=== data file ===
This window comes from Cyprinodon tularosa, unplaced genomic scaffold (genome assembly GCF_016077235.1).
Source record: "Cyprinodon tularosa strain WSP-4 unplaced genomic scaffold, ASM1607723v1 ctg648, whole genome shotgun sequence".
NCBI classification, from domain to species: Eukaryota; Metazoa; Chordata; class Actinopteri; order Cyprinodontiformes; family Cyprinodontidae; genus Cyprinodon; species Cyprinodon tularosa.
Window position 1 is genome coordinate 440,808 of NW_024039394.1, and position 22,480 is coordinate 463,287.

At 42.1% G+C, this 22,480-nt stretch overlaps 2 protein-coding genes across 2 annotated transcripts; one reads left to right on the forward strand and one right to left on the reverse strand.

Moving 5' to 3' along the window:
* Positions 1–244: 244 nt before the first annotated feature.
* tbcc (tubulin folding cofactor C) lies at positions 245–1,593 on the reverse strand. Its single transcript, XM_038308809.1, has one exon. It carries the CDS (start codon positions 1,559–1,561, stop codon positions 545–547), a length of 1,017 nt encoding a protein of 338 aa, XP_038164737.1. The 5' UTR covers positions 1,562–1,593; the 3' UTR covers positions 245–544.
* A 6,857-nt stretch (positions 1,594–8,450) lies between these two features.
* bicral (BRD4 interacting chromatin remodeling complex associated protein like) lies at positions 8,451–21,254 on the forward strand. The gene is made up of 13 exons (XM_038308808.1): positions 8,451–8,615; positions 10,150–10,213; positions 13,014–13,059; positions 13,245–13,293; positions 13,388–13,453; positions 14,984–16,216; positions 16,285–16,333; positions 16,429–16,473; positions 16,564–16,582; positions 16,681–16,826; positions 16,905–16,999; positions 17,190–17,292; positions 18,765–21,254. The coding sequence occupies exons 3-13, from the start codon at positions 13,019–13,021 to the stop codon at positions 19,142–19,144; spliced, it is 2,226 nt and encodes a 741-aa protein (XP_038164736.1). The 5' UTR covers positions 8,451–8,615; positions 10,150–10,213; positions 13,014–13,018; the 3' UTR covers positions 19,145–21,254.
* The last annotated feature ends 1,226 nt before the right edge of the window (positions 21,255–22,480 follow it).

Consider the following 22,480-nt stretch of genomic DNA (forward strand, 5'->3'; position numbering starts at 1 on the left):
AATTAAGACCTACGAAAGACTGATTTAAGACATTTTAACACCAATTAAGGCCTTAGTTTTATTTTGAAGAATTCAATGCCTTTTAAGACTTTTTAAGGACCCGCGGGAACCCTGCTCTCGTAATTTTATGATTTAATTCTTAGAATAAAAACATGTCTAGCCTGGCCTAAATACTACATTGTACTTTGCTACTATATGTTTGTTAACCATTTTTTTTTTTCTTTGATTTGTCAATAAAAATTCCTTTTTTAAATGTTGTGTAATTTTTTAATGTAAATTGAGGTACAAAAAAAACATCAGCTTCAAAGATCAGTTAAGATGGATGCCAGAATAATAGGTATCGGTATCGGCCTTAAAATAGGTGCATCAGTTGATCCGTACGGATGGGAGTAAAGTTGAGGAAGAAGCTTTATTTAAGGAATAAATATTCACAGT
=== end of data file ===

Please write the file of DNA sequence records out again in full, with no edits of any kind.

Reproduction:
This window comes from Cyprinodon tularosa, unplaced genomic scaffold (genome assembly GCF_016077235.1).
Source record: "Cyprinodon tularosa strain WSP-4 unplaced genomic scaffold, ASM1607723v1 ctg648, whole genome shotgun sequence".
NCBI classification, from domain to species: Eukaryota; Metazoa; Chordata; class Actinopteri; order Cyprinodontiformes; family Cyprinodontidae; genus Cyprinodon; species Cyprinodon tularosa.
Window position 1 is genome coordinate 440,808 of NW_024039394.1, and position 22,480 is coordinate 463,287.

At 42.1% G+C, this 22,480-nt stretch overlaps 2 protein-coding genes across 2 annotated transcripts; one reads left to right on the forward strand and one right to left on the reverse strand.

Moving 5' to 3' along the window:
* Positions 1–244: 244 nt before the first annotated feature.
* tbcc (tubulin folding cofactor C) lies at positions 245–1,593 on the reverse strand. Its single transcript, XM_038308809.1, has one exon. It carries the CDS (start codon positions 1,559–1,561, stop codon positions 545–547), a length of 1,017 nt encoding a protein of 338 aa, XP_038164737.1. The 5' UTR covers positions 1,562–1,593; the 3' UTR covers positions 245–544.
* A 6,857-nt stretch (positions 1,594–8,450) lies between these two features.
* bicral (BRD4 interacting chromatin remodeling complex associated protein like) lies at positions 8,451–21,254 on the forward strand. The gene is made up of 13 exons (XM_038308808.1): positions 8,451–8,615; positions 10,150–10,213; positions 13,014–13,059; positions 13,245–13,293; positions 13,388–13,453; positions 14,984–16,216; positions 16,285–16,333; positions 16,429–16,473; positions 16,564–16,582; positions 16,681–16,826; positions 16,905–16,999; positions 17,190–17,292; positions 18,765–21,254. The coding sequence occupies exons 3-13, from the start codon at positions 13,019–13,021 to the stop codon at positions 19,142–19,144; spliced, it is 2,226 nt and encodes a 741-aa protein (XP_038164736.1). The 5' UTR covers positions 8,451–8,615; positions 10,150–10,213; positions 13,014–13,018; the 3' UTR covers positions 19,145–21,254.
* The last annotated feature ends 1,226 nt before the right edge of the window (positions 21,255–22,480 follow it).

Consider the following 22,480-nt stretch of genomic DNA (forward strand, 5'->3'; position numbering starts at 1 on the left):
AATTAAGACCTACGAAAGACTGATTTAAGACATTTTAACACCAATTAAGGCCTTAGTTTTATTTTGAAGAATTCAATGCCTTTTAAGACTTTTTAAGGACCCGCGGGAACCCTGCTCTCGTAATTTTATGATTTAATTCTTAGAATAAAAACATGTCTAGCCTGGCCTAAATACTACATTGTACTTTGCTACTATATGTTTGTTAACCATTTTTTTTTTTCTTTGATTTGTCAATAAAAATTCCTTTTTTAAATGTTGTGTAATTTTTTAATGTAAATTGAGGTACAAAAAAAACATCAGCTTCAAAGATCAGTTAAGATGGATGCCAGAATAATAGGTATCGGTATCGGCCTTAAAATAGGTGCATCAGTTGATCCGTACGGATGGGAGTAAAGTTGAGGAAGAAGCTTTATTTAAGGAATAAATATTCACAGT